Energy minister Tom Alweendo assured the world that Namibia is by all means considering to put the Namibian community first in reaping benefits from the new burgeoning industry of green hydrogen. He made these remarks on Tuesday in Berlin, Germany at the Berlin Energy Transition Dialogue 2022.
“We don’t want a situation where we have green hydrogen sites all over, displacing some people or making some communities worse off. People in the producing country have to feel and benefit from this resource for them to embrace what has to be done,” said Alweendo.
According to him, what differentiates producers in benefiting from such a resource is the degree of policy frameworks that ensures transparency and certain standards in the host country, and not only the existence of the resource itself.
Alweendo formed part of a panel discussion focusing on resetting global energy relations. The panel comprised ministers and policymakers from countries that aim to be exporting hydrogen, such as Uruguay, Colombia, India, Tunisia and Germany.
He told the panel that Namibia is one of the lucky countries that have world-class resources like wind and solar to drive the hydrogen generation ambition.
“Geographically, this put us as frontrunners in hydrogen assets. What we need now is to find the export markets. We have signed memoranda of understanding with different countries to make sure we transform words into actions in this regard,” Alweendo stated.
He added that there is no need to be competitors in the industry, but instead to try and learn from each other to make the hydrogen dream a reality.
“We do not want to be competitors with our neighbours. We need to be collaborators in the sector for us to make this industry stable and successful,” the minister stressed.
At the same event, an executive member of the board of directors of Climate Alliance Germany, Christiane Averbeck, advised countries like Namibia to make sure that sustainability criteria are considered for the country not to run into risks such as conflicts over water use, land grabbing and human rights violations.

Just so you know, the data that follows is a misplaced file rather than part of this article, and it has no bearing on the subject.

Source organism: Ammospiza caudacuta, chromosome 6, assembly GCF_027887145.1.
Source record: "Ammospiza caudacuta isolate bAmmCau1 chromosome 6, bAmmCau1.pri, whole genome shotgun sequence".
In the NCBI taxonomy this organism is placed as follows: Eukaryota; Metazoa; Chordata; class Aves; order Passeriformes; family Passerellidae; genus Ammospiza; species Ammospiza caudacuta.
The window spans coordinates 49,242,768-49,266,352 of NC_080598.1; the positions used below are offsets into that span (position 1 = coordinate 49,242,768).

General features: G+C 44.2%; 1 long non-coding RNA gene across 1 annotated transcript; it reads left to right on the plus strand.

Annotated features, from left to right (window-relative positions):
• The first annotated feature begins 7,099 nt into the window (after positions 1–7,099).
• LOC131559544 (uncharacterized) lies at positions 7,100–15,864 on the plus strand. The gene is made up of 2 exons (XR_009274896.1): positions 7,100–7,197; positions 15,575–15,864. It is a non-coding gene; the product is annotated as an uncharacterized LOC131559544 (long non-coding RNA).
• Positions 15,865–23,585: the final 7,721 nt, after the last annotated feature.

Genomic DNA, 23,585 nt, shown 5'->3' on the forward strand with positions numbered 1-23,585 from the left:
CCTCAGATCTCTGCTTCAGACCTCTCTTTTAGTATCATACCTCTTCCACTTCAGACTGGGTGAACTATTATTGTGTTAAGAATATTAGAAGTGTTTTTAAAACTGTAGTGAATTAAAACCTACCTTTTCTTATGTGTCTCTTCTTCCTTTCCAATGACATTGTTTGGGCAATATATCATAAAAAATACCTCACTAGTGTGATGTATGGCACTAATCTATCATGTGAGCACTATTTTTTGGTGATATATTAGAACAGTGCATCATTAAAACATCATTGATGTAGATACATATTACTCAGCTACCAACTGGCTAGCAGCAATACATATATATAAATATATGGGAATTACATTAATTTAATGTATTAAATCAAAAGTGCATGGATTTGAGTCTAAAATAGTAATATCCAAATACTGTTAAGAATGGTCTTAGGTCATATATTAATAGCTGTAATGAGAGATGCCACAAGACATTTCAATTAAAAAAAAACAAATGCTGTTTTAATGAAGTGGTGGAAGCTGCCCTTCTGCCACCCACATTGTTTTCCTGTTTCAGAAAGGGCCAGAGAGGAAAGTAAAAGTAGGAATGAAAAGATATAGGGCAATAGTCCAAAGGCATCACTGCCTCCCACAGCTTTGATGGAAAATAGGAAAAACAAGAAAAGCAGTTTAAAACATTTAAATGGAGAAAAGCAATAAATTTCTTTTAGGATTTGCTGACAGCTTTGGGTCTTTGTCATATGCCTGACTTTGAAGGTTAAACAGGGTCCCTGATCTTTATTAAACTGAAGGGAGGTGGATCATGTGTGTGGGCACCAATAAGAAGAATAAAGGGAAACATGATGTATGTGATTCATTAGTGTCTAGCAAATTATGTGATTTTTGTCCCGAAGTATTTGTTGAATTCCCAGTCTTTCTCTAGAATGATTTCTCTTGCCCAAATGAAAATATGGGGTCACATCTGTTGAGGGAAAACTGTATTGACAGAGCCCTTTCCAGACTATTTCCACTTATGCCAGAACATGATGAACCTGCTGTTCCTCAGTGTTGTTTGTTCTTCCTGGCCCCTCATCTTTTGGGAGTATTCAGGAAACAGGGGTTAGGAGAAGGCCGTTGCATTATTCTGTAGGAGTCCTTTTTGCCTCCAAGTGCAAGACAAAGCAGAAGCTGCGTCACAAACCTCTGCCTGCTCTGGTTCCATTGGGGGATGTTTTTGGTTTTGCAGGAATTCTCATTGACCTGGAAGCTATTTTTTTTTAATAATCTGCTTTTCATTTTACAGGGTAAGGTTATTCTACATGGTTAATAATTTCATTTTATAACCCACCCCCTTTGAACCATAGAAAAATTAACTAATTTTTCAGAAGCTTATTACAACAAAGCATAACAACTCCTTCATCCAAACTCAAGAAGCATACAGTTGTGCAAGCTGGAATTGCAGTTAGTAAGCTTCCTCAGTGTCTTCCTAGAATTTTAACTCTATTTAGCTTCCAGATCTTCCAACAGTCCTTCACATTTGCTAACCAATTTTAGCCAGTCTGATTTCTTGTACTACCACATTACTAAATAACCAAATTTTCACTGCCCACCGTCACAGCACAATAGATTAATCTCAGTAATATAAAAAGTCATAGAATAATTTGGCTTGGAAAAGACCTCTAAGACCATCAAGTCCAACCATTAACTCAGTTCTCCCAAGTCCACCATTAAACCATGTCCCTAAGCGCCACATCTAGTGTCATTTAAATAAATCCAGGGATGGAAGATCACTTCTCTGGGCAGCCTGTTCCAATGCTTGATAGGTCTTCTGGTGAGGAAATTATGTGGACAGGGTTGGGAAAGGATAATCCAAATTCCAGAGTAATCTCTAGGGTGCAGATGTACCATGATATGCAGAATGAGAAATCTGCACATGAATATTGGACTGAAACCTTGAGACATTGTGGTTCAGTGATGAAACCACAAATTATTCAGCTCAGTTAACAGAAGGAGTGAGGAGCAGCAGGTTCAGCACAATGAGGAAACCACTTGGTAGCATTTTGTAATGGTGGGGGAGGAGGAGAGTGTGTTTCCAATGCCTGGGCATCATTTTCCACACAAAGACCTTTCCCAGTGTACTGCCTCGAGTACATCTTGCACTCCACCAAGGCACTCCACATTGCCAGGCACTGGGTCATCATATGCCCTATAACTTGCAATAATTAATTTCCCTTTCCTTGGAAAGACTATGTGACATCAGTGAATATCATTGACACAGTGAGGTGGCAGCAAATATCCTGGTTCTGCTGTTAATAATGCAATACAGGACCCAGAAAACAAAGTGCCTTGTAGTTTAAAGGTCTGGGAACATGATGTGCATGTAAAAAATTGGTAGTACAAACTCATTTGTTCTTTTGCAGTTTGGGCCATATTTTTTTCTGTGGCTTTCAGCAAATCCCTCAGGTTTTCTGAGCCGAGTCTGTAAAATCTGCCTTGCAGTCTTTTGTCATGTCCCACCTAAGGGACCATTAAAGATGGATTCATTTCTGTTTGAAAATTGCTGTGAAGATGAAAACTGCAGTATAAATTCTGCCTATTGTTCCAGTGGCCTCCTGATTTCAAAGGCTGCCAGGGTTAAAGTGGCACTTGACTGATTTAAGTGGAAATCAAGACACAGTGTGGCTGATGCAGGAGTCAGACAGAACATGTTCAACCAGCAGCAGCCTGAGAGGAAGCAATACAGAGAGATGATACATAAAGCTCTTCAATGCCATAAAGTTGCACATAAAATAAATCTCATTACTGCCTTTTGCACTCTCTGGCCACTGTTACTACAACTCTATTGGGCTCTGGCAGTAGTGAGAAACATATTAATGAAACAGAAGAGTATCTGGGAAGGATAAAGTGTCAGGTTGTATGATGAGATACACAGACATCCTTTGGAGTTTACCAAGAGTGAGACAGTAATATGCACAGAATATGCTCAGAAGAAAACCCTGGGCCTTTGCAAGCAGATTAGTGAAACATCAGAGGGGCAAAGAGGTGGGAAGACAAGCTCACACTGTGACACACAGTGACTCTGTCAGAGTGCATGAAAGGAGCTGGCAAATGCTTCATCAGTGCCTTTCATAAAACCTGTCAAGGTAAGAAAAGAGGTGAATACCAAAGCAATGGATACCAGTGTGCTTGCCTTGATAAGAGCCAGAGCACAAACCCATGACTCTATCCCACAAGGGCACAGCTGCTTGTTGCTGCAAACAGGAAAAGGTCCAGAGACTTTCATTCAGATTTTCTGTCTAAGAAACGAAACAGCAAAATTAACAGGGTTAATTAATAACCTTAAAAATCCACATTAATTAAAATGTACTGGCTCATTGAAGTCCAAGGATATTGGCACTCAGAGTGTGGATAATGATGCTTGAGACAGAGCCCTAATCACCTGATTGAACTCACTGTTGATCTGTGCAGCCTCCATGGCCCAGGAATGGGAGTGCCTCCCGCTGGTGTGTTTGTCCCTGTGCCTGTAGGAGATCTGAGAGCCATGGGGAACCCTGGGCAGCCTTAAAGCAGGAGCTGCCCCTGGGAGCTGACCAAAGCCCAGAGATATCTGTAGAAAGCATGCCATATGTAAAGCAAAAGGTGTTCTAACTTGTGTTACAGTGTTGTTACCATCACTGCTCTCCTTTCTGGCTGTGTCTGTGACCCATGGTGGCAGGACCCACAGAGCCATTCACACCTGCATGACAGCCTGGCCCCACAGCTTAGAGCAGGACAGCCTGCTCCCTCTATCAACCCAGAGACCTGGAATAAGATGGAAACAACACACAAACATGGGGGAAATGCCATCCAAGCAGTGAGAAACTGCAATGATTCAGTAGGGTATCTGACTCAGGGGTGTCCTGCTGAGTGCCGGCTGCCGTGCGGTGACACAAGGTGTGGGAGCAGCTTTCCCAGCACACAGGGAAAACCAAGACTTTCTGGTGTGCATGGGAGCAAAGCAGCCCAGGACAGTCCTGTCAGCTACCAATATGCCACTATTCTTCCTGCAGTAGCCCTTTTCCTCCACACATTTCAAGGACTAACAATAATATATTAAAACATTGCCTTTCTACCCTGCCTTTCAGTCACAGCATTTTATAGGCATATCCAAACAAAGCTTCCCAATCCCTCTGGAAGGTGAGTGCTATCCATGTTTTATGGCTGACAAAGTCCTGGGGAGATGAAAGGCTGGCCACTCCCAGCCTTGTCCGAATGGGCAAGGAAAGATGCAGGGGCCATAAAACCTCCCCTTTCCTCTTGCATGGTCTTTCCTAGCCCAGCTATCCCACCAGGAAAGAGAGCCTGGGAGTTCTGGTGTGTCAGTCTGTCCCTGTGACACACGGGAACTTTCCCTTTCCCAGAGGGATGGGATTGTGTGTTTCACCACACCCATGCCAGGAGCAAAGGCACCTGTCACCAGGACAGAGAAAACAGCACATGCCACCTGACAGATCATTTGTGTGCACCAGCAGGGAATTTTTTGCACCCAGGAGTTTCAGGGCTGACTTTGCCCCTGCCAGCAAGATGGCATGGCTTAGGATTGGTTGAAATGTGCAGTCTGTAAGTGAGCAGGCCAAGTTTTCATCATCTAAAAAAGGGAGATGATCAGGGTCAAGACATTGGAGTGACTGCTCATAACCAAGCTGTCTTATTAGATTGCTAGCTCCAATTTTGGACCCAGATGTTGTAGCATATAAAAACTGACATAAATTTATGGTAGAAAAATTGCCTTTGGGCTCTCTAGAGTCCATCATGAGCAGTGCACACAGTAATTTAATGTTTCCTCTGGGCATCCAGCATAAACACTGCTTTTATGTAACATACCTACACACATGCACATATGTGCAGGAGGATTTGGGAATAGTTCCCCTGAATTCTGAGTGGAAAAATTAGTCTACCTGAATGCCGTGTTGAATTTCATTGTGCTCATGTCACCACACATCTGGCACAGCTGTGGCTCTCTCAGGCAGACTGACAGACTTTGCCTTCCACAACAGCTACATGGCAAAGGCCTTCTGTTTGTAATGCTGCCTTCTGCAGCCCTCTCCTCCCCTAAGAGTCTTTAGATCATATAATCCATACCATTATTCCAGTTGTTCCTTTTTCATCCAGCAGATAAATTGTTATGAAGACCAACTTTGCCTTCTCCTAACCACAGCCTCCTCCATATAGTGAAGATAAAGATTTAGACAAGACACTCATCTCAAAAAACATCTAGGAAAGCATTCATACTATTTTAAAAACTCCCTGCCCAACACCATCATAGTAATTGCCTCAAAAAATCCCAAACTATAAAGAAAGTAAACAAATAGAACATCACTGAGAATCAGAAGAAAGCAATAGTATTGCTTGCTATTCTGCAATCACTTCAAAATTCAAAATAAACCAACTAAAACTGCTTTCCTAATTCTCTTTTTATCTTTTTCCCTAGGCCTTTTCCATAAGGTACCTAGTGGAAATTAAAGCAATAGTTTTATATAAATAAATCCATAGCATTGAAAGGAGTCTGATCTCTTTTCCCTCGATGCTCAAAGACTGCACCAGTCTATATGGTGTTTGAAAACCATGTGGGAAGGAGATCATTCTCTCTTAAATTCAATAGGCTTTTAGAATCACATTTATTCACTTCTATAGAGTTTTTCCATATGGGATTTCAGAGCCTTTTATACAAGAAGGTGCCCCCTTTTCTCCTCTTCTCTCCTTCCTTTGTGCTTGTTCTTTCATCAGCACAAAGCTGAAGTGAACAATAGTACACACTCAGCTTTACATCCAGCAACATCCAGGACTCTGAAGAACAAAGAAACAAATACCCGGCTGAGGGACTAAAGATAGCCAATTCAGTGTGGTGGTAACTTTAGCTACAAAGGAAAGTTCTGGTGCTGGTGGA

“We fear corruption could come into play in this new sector and ruin the whole sector. Renewable power plants that are going to be established should not contribute to crises, but should assist your countries. You need to make sure people have energy, and not export all of it,” she urged.
Averbeck said ministers should also not only go for economic interests, but also consider those on the ground, as “your actions might add challenges to your decisions”.
Joint Declaration of Intent
Meanwhile, Alweendo signed a Joint Declaration of Intent (JDol) with the minister of Economic Affairs and Climate Action of the Federal Republic of Germany, Robert Habeck.
The two ministers have agreed to collaborate on accelerating the development of Namibia’s green hydrogen ambitions. This is as Namibia has agreed to assist Germany in their energy transition, as it weans itself from an over-reliance on Russian oil and gas.
Habeck expressed a desire to visit Namibia in November with a business delegation after further work has been executed in accordance with the JDoI.
He added that he will work on mechanisms to aggregate German demand for Namibian green hydrogen, provide greater visibility for possible off-takes, and work with Namibia to reduce the cost of capital for the related capital investments.
The recent signing also promotes cooperation between the signatories for the production, processing, application, storage and transportation of green hydrogen, as well as the joint marketing and support of projects by private sector actors in both countries.